Girol Karacaoglu, director of the School of Government at Victoria University of Wellington and former chief treasury economist, spoke to Deloitte for his report and also thinks there is a piece of the puzzle missing when it comes to manage the reforms.

“My consistent point throughout has been that one of the things we’ve been missing is an infrastructure that really makes the inclusion of multiple voices effective, and one of the critical voices is the business.”

The traditional view of the relationship, where companies seek maximum profits without caring about others and the government suppresses them as a regulator, must give way to the concept of true partnership, Karacaoglu says.

“We want businesses to be profitable and we want them to produce, because material goods are important in any public policy framework, but we want them to be profitable without harming the environment and taking care people, giving them skills and high pay.”

As an example, he mentions Queenstown, where the business community has benefited from a flow of tourists, but other residents have worried about the environmental effects and wider societal implications for the area.

“When Covid-19 hit and businesses realized tourism money was drying up for a while, especially international tourism, suddenly there was a rich vein of conversation about potential avenues to to come.”

Another area where the potential for true partnership is highlighted is in climate and sustainability, as noted by Andrew Boivin, Deloitte Partner and Head of Climate.

Boivin cites Cercle Aotearoa, a partnership of public and private sector leaders focused on protecting the country’s natural resources, as an example of an opportunity for collaborative reform.

A governance group worked together on roadmaps for change in the seafood and energy sectors, among other areas, “really combining forces between the public sector and the private sector.”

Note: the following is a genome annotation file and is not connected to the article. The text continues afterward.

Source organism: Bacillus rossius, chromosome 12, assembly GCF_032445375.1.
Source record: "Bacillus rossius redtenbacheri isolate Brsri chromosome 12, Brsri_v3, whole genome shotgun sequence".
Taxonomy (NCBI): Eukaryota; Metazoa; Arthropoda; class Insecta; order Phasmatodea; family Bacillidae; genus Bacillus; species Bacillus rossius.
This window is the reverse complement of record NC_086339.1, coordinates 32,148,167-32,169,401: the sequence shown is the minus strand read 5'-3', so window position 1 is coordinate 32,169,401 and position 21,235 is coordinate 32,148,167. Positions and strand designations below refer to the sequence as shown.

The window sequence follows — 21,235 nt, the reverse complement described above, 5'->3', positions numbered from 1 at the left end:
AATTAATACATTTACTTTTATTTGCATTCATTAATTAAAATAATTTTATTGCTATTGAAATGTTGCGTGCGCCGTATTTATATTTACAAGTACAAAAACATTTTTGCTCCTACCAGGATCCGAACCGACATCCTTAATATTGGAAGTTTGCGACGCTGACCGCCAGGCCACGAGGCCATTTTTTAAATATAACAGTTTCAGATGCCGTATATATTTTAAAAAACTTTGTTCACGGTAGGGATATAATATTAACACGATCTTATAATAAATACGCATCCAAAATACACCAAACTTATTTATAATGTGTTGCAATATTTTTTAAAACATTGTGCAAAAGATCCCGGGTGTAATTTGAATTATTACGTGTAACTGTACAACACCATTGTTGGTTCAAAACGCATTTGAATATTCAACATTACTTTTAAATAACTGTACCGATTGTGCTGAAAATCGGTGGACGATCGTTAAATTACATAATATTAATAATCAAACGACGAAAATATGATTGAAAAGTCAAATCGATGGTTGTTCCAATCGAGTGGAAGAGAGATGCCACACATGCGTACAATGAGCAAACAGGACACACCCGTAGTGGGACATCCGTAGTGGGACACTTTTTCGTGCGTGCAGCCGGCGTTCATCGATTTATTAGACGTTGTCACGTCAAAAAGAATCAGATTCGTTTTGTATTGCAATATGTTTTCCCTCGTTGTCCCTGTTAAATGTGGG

“I was lucky enough to be in a room with the sustainable finance forum, Toitū Tahua, and you can just see the energy when you bring the public and private sectors together, combining the pragmatism of legal and accounting professionals with the dynamism of financial sector leaders – the energy and ideas that emerge can be a real driver of institutional change, in a really positive way.

Deloitte partner David Lovatt says governments can be gatekeepers to reform, but they need not be the only actor involved. Photo: Supplied

One reason Kiwi businesses and governments may find it easier to work together on climate is the inherently long-term nature of the problem.

Often, says Hope, there is a conflict between the scale of ambition in a government’s reform plans and three-year political cycles, leading to an emphasis on speed at the expense of quality. .

“The government does this. [large-scale work] badly enough because they are very keen to put in place a reform bill or framework so that they can demonstrate that they have achieved something politically.